Weekend Wrap for 8 November 2020

The push for voluntary assisted dying in Tasmania is about to reach a critical moment. The Weekend Wrap is back for another week to keep you informed of secular issues making news around the country.

Don’t forget that the Weekend Wrap, which aims to help secular-minded Australians keep abreast of the latest news on current issues, is also published on our Facebook page!

At the National Level

Around the Country

TAS: Independent MLC Mike Gaffney has said that faith-based hospitals and aged-care facilities “shouldn’t be able to (stop voluntary assisted dying from occurring at their institutions) in a secular society”, as opponents to his bill scramble to secure a delay and more protections for faith-based groups (The Australian, paywalled).

TAS: In this radio interview, Independent MLC Mike Gaffney says the chances of his voluntary assisted dying bill passing both houses of parliament by the end of the year are “still good” (Tasmania Talks).

QLD: Newly elected members of the state’s Labor government have voiced strong support for passing voluntary assisted dying in the new year (Brisbane Times).

QLD: In this radio interview, Tanya Battel, a campaigner for voluntary assisted dying and a friend of the National Secular Lobby, says the issue was a “vote changer” in the election, with people wanting action from the Labor government (ABC).

NSW: Andrew Denton, the founder of Go Gentle Australia, has been nominated as a New South Wales finalist in the Australian of the Year awards for his advocacy for better end-of-life choices.

WA: Belinda Teh, the face of Western Australia’s campaign for voluntary assisted dying, is a finalist for the state’s Young Australian of the Year for her leadership in the state’s voluntary assisted dying campaign.

NSW: State Treasurer Dominic Perrottet is set to announce a $56 million funding boost to palliative care in this month's budget (SMH).

QLD: Moderate figures in the state Liberal National Party are agitating for a post-election review, as concerns mount about the increased influence of the Christian right leading to poor candidate choices (The Guardian).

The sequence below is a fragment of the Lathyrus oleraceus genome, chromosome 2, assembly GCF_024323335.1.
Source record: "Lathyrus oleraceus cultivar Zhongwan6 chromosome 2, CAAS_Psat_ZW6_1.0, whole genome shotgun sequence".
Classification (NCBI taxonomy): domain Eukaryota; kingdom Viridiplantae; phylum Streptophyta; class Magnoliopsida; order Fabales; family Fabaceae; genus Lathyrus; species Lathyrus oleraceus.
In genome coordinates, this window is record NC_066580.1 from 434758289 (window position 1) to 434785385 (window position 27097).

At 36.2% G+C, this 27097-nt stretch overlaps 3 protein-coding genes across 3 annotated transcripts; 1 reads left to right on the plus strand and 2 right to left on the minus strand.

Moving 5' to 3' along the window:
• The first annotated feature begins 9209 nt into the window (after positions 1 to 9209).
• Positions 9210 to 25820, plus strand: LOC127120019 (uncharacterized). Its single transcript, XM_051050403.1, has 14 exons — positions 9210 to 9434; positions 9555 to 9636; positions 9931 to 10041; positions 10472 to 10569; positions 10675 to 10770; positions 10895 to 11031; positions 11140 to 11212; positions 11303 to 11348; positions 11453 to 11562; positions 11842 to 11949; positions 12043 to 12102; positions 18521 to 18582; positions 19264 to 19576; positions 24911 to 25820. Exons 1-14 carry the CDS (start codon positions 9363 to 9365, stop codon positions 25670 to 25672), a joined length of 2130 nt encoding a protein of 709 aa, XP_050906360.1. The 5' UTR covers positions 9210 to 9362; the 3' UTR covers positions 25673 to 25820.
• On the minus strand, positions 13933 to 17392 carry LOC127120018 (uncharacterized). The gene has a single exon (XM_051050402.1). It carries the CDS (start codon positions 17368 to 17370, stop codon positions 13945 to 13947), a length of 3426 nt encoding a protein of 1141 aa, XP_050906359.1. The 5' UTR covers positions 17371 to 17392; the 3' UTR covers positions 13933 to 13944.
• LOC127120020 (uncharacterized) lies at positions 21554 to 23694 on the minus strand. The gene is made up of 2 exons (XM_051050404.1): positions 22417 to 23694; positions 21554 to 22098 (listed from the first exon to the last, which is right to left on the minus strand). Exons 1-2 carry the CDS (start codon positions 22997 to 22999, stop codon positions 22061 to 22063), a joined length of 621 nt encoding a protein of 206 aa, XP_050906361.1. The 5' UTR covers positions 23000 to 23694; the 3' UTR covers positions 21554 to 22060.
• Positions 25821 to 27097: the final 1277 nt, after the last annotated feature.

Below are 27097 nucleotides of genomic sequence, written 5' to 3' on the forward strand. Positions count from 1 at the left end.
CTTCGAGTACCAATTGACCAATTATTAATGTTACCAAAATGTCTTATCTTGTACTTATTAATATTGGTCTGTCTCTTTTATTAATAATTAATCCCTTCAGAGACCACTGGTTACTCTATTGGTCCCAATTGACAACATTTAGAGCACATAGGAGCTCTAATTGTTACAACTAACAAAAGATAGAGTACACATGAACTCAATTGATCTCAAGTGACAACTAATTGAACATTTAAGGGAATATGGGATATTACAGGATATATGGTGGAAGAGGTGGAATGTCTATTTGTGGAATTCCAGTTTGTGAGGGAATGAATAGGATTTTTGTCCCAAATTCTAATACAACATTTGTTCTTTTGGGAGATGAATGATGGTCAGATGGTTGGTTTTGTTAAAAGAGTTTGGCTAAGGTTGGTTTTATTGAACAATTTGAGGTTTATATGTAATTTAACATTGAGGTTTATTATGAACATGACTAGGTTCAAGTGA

TAS: The Anglican Church in Tasmania is looking at selling more of its assets to meet compensation liabilities to be paid to survivors of sexual abuse under the National Redress Scheme (ABC).

SA: The Marshall Government is encouraging South Australians to have their say on plans to reduce discrimination against members of the LGBTIQ+ community by reforming laws to strike a better balance between equality and religious freedom (Mirage News).

SA: Proposed reforms to the state’s abortion laws better reflect the “most current societal attitudes” on women’s reproductive rights and address out-of-date medical opinions, the Law Society of South Australia says (Lawyers Weekly).

SA: Two members of the Upper House have asked the state government to delay debate on the proposed abortion reforms so as to avoid discussing contentious legislation on Remembrance Day (In Daily).

Commentary and Analysis

Allan Hall, former deputy president of the Commonwealth Administrative Appeals Tribunal, writes that residents of the Australian Capital Territory and the Northern Territory should have the right to access voluntary assisted dying (Canberra Times).

Father Brendan Lee writes that the elderly stand to lose the most under voluntary assisted dying laws, with them set to face pressure not to be a burden (Canberra Times).

Mark Bowling of the Catholic Leader news site explores the views of Catholic leaders on how voluntary assisted dying has played out as a political issue in the Queensland election (Catholic Leader).

John Sandeman of Christian news outlet Eternity News reviews some of the submissions to Mark Latham’s proposed anti-discrimination legislation to enhance religious freedom (Eternity News).

Angela Skujins takes a look at South Australia’s proposed abortion decriminalisation legislation and how it will attempt to bring the state’s laws into line with all other Australian states and territories (CityMag).

In supposing that “ultimately, the desire for safety from COVID-19 won the day” in the Queensland election, the Australian Christian Lobby’s Wendy Francis says vulnerable people are now “unsafe” in the face of voluntary assisted dying and abortion laws (ACL)

Susie O'Brien argues that women seeking to terminate their pregnancy should not have to face sneers from male Liberal Party politicians who will never be in the same position (paywalled, Adelaide Advertiser).

That's it for another week!

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